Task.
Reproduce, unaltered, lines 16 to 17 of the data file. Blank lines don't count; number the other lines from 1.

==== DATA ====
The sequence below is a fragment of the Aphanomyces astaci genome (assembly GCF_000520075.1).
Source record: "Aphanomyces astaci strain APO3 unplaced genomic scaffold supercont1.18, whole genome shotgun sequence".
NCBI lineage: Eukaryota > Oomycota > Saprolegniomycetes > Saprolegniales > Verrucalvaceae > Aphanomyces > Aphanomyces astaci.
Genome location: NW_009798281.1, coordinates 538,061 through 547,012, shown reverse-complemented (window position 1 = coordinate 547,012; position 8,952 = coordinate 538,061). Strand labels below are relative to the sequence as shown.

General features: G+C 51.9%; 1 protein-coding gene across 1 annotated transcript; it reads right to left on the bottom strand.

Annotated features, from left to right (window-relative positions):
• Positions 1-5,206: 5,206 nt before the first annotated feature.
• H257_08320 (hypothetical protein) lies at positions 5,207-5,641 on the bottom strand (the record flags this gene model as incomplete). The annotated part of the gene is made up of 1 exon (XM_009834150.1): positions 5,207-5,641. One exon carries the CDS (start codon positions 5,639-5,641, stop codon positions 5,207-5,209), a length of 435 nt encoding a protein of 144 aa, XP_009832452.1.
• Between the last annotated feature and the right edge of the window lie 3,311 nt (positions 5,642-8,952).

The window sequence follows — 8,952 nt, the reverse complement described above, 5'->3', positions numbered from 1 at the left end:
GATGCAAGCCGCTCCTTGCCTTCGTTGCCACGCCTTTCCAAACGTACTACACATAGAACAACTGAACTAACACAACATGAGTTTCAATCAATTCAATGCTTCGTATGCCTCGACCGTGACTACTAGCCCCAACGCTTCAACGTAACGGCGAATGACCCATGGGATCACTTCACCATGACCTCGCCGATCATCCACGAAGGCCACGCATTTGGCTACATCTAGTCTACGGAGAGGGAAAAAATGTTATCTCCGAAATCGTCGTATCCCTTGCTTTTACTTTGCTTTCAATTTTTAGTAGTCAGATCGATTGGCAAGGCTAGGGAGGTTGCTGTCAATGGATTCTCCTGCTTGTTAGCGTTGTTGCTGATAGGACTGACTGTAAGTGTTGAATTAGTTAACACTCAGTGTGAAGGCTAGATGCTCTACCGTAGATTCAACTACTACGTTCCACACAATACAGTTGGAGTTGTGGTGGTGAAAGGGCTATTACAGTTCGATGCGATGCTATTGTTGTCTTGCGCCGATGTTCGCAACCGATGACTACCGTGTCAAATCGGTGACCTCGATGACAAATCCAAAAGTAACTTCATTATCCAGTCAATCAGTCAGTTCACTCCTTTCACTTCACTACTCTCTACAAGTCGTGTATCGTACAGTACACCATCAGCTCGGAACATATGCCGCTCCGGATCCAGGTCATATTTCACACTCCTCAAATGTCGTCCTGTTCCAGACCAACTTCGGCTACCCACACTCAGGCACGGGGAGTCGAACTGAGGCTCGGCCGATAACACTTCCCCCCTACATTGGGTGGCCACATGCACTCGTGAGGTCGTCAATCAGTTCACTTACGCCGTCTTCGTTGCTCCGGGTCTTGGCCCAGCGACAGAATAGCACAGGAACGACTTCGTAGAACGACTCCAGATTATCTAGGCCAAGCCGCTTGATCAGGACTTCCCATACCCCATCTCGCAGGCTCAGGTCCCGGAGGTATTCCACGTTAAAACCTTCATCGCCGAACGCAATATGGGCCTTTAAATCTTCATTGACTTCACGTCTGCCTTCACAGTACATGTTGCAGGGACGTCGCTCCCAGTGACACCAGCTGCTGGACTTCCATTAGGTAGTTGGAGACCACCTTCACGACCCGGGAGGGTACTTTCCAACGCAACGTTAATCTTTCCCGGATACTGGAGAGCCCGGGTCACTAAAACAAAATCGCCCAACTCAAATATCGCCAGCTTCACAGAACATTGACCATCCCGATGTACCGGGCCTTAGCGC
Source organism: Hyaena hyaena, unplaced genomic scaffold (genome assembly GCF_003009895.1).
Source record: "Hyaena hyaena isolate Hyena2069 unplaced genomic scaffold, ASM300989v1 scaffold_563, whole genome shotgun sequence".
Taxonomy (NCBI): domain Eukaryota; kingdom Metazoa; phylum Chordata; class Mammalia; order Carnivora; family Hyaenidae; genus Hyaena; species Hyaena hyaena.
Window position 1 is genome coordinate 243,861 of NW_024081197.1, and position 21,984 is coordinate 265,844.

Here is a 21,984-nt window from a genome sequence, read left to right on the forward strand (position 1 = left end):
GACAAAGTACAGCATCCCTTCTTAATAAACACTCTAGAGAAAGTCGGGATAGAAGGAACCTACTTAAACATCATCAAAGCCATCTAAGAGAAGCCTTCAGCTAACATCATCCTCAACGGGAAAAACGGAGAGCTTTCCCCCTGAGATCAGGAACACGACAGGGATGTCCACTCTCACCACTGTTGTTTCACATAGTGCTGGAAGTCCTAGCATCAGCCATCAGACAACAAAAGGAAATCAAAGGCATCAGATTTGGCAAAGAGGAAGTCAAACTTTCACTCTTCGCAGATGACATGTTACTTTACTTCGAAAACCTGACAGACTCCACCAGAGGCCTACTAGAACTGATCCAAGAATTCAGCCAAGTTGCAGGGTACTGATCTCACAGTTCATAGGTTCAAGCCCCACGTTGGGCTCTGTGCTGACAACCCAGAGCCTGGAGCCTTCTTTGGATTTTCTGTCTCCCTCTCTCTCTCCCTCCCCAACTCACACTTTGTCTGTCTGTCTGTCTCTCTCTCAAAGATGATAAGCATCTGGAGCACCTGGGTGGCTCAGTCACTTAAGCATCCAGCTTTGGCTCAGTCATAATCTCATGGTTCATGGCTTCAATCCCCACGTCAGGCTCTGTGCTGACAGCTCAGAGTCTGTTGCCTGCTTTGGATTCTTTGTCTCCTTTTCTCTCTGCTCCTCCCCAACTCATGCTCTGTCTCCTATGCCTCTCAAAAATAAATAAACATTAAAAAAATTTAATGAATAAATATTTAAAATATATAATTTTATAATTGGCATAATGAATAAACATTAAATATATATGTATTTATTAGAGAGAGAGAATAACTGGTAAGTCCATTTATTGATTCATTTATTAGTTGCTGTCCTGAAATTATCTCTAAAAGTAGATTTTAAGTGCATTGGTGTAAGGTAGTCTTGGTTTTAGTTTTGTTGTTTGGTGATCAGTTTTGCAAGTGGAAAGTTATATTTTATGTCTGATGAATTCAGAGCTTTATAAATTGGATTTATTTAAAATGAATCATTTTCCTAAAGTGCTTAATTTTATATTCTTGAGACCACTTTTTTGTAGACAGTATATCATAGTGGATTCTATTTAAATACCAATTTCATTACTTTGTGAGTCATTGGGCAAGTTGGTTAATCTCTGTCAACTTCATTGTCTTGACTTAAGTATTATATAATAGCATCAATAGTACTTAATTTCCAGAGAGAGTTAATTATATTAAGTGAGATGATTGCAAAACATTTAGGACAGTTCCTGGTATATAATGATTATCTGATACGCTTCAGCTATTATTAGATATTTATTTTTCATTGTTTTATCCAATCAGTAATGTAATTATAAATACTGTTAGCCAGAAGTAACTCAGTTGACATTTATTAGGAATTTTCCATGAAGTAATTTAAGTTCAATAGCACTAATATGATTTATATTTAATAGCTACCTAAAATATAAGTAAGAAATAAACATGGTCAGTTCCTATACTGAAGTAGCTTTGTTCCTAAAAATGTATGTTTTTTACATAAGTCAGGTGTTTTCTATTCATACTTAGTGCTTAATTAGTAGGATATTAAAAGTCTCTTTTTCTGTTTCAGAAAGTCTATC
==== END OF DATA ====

Here is a 21,984-nt window from a genome sequence, read left to right on the forward strand (position 1 = left end):
GACAAAGTACAGCATCCCTTCTTAATAAACACTCTAGAGAAAGTCGGGATAGAAGGAACCTACTTAAACATCATCAAAGCCATCTAAGAGAAGCCTTCAGCTAACATCATCCTCAACGGGAAAAACGGAGAGCTTTCCCCCTGAGATCAGGAACACGACAGGGATGTCCACTCTCACCACTGTTGTTTCACATAGTGCTGGAAGTCCTAGCATCAGCCATCAGACAACAAAAGGAAATCAAAGGCATCAGATTTGGCAAAGAGGAAGTCAAACTTTCACTCTTCGCAGATGACATGTTACTTTACTTCGAAAACCTGACAGACTCCACCAGAGGCCTACTAGAACTGATCCAAGAATTCAGCCAAGTTGCAGGGTACTGATCTCACAGTTCATAGGTTCAAGCCCCACGTTGGGCTCTGTGCTGACAACCCAGAGCCTGGAGCCTTCTTTGGATTTTCTGTCTCCCTCTCTCTCTCCCTCCCCAACTCACACTTTGTCTGTCTGTCTGTCTCTCTCTCAAAGATGATAAGCATCTGGAGCACCTGGGTGGCTCAGTCACTTAAGCATCCAGCTTTGGCTCAGTCATAATCTCATGGTTCATGGCTTCAATCCCCACGTCAGGCTCTGTGCTGACAGCTCAGAGTCTGTTGCCTGCTTTGGATTCTTTGTCTCCTTTTCTCTCTGCTCCTCCCCAACTCATGCTCTGTCTCCTATGCCTCTCAAAAATAAATAAACATTAAAAAAATTTAATGAATAAATATTTAAAATATATAATTTTATAATTGGCATAATGAATAAACATTAAATATATATGTATTTATTAGAGAGAGAGAATAACTGGTAAGTCCATTTATTGATTCATTTATTAGTTGCTGTCCTGAAATTATCTCTAAAAGTAGATTTTAAGTGCATTGGTGTAAGGTAGTCTTGGTTTTAGTTTTGTTGTTTGGTGATCAGTTTTGCAAGTGGAAAGTTATATTTTATGTCTGATGAATTCAGAGCTTTATAAATTGGATTTATTTAAAATGAATCATTTTCCTAAAGTGCTTAATTTTATATTCTTGAGACCACTTTTTTGTAGACAGTATATCATAGTGGATTCTATTTAAATACCAATTTCATTACTTTGTGAGTCATTGGGCAAGTTGGTTAATCTCTGTCAACTTCATTGTCTTGACTTAAGTATTATATAATAGCATCAATAGTACTTAATTTCCAGAGAGAGTTAATTATATTAAGTGAGATGATTGCAAAACATTTAGGACAGTTCCTGGTATATAATGATTATCTGATACGCTTCAGCTATTATTAGATATTTATTTTTCATTGTTTTATCCAATCAGTAATGTAATTATAAATACTGTTAGCCAGAAGTAACTCAGTTGACATTTATTAGGAATTTTCCATGAAGTAATTTAAGTTCAATAGCACTAATATGATTTATATTTAATAGCTACCTAAAATATAAGTAAGAAATAAACATGGTCAGTTCCTATACTGAAGTAGCTTTGTTCCTAAAAATGTATGTTTTTTACATAAGTCAGGTGTTTTCTATTCATACTTAGTGCTTAATTAGTAGGATATTAAAAGTCTCTTTTTCTGTTTCAGAAAGTCTATC